Oggi è abbastanza comune avere una dashcam in auto.
Nel 1945 un po’ meno.
Oggi è abbastanza comune avere una dashcam in auto.
Nel 1945 un po’ meno.
Ormai è tutta una realtà aumentata a perdita d’occhio.
Anche l’abbigliamento è in qualche modo tecnologia.
Nel medioevo, le scarpe erano fatte diversamente e costringevano a camminare con un’andatura che – sebbene strana – risulterebbe più salutare per la nostra schiena.
When was the last time you fell in love with an app? There are a handful of apps on my phone I like and I appreciate immensely. They aren’t just tools I use but also meaningful experiences, things so well crafted that using them brings me joy. I also download and try out a lot of stuff. I’m a designer and I think it’s part of my job to try new things, understand how they are made and what experiences they offer. But despite being such a heavy user, very few apps get a permanent spot on my phone. I’m not alone. A 2016 analysis from Andrew Chen, analyst and member of the Uber growth team, says that over 80% of the apps downloaded from the Google Play store are never used again after the first 72 hours. Never. Again.
A few days ago, it happened again. I fell in love with an app. It’s not from a big brand, it doesn’t have a great icon and it doesn’t have a perfect user interface (quite the opposite, actually) but it’s a ton of fun, and I think it fills something that I was missing in my life. It’s called Squigglish and it’s a delightful drawing app that uses a bit of math to breathe some life into drawings ? like this ?.
The developer is Olivia Walch, an American Mathematician and comic artist that clearly found a way to mix her two passions. At first, the app seems to work like any other drawing app… but there’s a twist. After a line is drawn on the canvas, it immediately starts to “wiggle”. So if you draw a face, it will wink and if you draw a bird it will flap its wings. Squigglish also has few brushes, options to add colors or use pictures as background but very little more than that. I already have a long wish list of things I hope Oliva implements in the future versions of Squigglish but, I’m already incredibly happy about it.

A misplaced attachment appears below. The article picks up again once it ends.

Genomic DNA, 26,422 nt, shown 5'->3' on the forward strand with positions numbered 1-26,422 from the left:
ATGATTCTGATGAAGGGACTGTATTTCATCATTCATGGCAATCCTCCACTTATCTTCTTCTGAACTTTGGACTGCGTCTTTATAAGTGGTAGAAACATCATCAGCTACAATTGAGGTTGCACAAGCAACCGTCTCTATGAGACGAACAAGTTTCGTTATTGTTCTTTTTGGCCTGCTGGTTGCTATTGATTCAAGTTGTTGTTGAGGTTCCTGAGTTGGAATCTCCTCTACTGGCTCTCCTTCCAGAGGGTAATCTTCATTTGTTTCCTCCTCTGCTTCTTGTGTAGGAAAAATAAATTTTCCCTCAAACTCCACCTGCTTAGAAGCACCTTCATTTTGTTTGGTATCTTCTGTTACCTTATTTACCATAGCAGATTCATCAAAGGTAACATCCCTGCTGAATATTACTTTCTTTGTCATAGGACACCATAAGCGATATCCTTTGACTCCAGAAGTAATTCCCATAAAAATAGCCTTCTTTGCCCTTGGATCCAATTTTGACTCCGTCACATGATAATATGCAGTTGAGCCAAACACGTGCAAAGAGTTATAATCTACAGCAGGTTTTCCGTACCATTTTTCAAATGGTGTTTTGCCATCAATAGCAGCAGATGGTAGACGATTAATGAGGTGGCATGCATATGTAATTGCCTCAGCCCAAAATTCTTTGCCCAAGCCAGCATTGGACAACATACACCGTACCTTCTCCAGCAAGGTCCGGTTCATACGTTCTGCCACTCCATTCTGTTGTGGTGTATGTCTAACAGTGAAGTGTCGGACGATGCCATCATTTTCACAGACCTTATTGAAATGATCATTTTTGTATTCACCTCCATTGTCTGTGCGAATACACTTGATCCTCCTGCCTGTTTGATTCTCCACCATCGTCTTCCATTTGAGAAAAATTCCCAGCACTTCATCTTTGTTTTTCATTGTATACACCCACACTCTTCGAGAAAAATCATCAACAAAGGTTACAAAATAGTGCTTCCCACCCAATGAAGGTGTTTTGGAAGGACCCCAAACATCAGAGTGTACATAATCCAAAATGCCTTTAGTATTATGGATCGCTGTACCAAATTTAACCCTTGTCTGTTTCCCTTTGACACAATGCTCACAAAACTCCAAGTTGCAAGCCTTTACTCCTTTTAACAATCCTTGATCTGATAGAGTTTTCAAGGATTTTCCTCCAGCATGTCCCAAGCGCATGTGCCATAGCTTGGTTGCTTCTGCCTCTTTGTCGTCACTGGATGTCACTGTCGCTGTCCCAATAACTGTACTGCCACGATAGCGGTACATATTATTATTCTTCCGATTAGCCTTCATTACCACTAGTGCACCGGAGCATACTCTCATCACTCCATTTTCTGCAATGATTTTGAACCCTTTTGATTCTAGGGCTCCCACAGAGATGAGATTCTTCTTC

I used to draw a lot when I was younger but I slowly stopped and drawing became harder and less interesting for me. Squigglish kind of re-ignited a little flame. The animated effect it adds makes almost everything at least a little interesting and even if I don’t have a tablet and a pen, the drawing I create by swiping my fingers on the phone screen are still good enough that I want to share them and, more importantly, do more of them. It has been a little more than three days since I downloaded Squigglish and I don’t think I’m going to delete it anytime soon.
[originally published on Jacopo’s blog.]
Chris Meadows has written a piece prompted by Arlo Gilbert’s Medium post on Revolv, Alphabet, and hummus.
It’s a good piece, and has some wisdom to share: we totally partake his advice to back up your ebooks to universal formats (really: any files you own), because when formats are dropped and standards change, and they will someday, you’ll be left alone with things you can enjoy only by using devices that sooner or later will break down the road.
We don’t quite follow this, though:
As I noted in my own comment in response on Medium, my first-generation iPod Touch is now useless and my first-generation iPad is largely useless. None of the apps available for download are compatible with their antiquated operating systems anymore.
Technical obsolescence is a shitty problem, but comparing iPad software incompatibility with Revolv shutting down is like apples and oranges (no pun intended): you can still use an old piece of tech with outdated OS and apps although you’d probably prefer to be somewhere else doing something else. Alphabet is shutting down Revolv and it will totally be useless on May 15. It’s quite different.
I bought an iPhone in 2008 when it became available for the first time in Italy. It was an iPhone 3G, it was beautiful, and it was “old” after a year when Apple introduced the iPhone 3GS. But I used it for two years, before giving it to my fiancée: she used it for another four years. Outdated? Yes. Painfully slow? Hell, yes. But it worked. And she used it. Revolv will become an unresponsive box in less than a month.
Technology moves fast, and most people don’t understand this: they think that they bought something that will last until it breaks. While there are definitely exceptions (as noted before, my iPhone 3G lasted 6 years – almost to the date), most of the times a software update will ruin something. And this passage from Meadows piece is true:
Early adopters of anything live life on the bleeding edge, and the way that edge sometimes chops off your devices’ compatibility or functionality is one of the problems that comes with that. It hasn’t just bitten adopters of Revolv, either.
(Anyway, please backup your files. Do it now. Please.)